The Produce Category

Category management is the latest craze to sweep the produce department. Its proponents claim the approach will do everything from increasing retailers’ profits and sales to reducing costs and motivating personnel. Time may well prove them to be correct.

At the same time, the question of whether category management will ever really be implemented on a wide scale is very much an open one. After all, DPP (direct product profit) methodology is barely used in produce despite years of evangelizing by consultants.

DPP has fallen by the wayside for two basic reasons: first, it is too difficult to gather accurate information as to what the direct product cost is, and second, even after the DPP is produced, retailers aren’t sure what to do with that information.

The data is difficult to obtain because you have to conduct extensive time studies and to be accurate, you really have to do them at different times of the year, taking into account different carton sizes, product conditions, etc. It is also important to study enough people to gather a representative sample of how long it takes an average employee to, say, get a box of lettuce trimmed, wrapped and in the case.

But the even bigger problem is what to do with the information once you have it. A number of years ago, a DPP study found that sweet corn has a terrible DPP. The chain looked at this information and decided to do nothing. It continued to sell and promote sweet corn as usual because it was part of the appeal of the overall department and the overall store.

The very fact that we don’t just sell sweet corn to make profits on sweet corn, but that we sell sweet corn to attract consumers to our stores, may be what limits the utility of category management in the produce department.

I think the industry should give a great round of thanks to the Washington Apple Commission, for working closely with retailers to utilize category management. There is no question that any commodity promotion group loses effectiveness if it is perceived as solely looking to push retailers to sell the group’s commodity without regard for the retailer’s best interest.

The Washington Apple Commission, confident it has a good product to promote, is going to retailers and saying it is going to help them make more money on apples, even if maximizing profitability means urging a display of New York state McIntosh apples. This forward-thinking attitude will most certainly rebound to the benefit of both retailers and the Washington apple growers and shippers.

If anything, we need to expand this way of thinking. After all, many of the toughest and most significant decisions are not within narrowly defined categories, such as apples, salad vegetables, etc. The decisions that are most significant are often made by looking at the produce department as a whole, as a complete category.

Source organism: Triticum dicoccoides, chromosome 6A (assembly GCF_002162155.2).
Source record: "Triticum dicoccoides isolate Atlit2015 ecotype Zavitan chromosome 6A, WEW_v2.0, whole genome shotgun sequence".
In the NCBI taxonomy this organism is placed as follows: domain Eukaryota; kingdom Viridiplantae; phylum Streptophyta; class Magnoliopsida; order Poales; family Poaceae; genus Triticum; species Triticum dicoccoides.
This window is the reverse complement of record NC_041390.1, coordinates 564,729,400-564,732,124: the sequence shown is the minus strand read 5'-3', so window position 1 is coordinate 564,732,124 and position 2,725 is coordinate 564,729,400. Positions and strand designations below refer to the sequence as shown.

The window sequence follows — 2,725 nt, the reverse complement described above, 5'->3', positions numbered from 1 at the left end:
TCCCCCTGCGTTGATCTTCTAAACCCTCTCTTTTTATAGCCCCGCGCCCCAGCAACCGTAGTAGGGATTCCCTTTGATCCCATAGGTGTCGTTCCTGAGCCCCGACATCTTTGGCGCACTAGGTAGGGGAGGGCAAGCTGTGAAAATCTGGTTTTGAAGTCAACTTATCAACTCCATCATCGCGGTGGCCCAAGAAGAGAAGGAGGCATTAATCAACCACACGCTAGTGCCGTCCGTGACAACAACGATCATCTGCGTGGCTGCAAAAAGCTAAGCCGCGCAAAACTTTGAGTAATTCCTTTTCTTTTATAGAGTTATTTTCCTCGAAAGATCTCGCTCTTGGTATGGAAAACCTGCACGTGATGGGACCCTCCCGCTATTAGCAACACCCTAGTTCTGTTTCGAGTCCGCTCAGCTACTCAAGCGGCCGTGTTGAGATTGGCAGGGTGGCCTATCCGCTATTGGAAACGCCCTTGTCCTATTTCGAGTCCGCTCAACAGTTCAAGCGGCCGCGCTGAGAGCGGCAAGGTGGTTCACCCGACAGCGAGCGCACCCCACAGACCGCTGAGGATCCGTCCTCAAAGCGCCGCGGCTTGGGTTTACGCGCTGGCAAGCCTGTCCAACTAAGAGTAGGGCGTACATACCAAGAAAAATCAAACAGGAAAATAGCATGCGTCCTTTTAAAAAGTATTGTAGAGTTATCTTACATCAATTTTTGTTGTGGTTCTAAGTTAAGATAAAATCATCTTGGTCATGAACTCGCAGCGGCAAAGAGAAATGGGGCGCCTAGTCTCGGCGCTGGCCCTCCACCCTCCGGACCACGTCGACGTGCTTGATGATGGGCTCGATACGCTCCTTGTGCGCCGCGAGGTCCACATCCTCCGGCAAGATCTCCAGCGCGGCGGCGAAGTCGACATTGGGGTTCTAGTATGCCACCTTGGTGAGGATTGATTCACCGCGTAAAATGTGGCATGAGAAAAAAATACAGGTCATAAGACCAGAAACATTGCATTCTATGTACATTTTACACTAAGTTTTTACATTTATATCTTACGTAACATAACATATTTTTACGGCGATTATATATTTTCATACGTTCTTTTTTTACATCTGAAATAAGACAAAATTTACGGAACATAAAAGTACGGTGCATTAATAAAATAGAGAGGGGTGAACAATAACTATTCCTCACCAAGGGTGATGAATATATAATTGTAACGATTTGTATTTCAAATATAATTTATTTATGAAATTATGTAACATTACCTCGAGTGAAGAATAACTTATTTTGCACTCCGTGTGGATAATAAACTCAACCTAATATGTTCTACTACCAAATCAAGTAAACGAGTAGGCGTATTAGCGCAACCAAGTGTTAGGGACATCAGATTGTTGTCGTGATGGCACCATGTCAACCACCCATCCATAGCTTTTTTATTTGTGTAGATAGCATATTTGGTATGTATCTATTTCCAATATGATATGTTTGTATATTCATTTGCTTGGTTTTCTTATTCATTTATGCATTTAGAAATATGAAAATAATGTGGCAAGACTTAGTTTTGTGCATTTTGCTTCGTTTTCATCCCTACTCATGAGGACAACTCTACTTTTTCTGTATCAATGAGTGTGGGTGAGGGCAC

The question of allocating space between Granny Smith and Golden Delicious apples may be significant, but it pales beside the question of how much space should be allocated to apples versus bananas. It may well be that we should all implement category management but with the emphasis on far broader categories.

If you are going to emphasize category management, the core of the process is really creating the categories and then putting someone in charge of the categories, usually a category manager. But many produce retailers trying these things are failing in this area. They don’t provide the kind of extensive training that is often required to transform a buyer or a merchandiser into a category manager. For that matter, it is not clear that everyone wants this job. After all, some buyers are proud to be good buyers and that’s the job they applied for and would like to keep.

Doing the research on category management isn’t easy either, and if category management really takes off, suppliers will be expected to do much more. The only way a category manager can do a good job is if they have data to utilize in making decisions about what to carry, when to carry an item, how to price it, how to display it, etc. The variables are many and the research to answer these questions will be providing a service that really adds value to their marketing efforts.

In the end, category management may well be a useful tool, but it is not likely to be a divinity before which the whole industry bows and prays. For what if the category management study shows that, in fact, it can never increase your profit to sell a given variety of apples? Do you drop it knowing that some consumers will start shopping at your less-sophisticated competitor? Obviously not. Because your goal isn’t to make money on a variety of apples, or on apples generally, or even really on produce generally — it is to make money on the whole store.

Today Wal-Mart and Kmart are building supercenters in which they combine their giant discount stores with full supermarkets. They do this because they recognize the value of attracting regular food shoppers to large stores where consumers can then buy other items.

The produce department is the key to food stores because of its colors, its scents, and natural appeal. We should use science where appropriate to run our operations better, but we should never forget that produce is the key to the impression consumers have of our store. And, of course, you never get a second chance to make a first impression.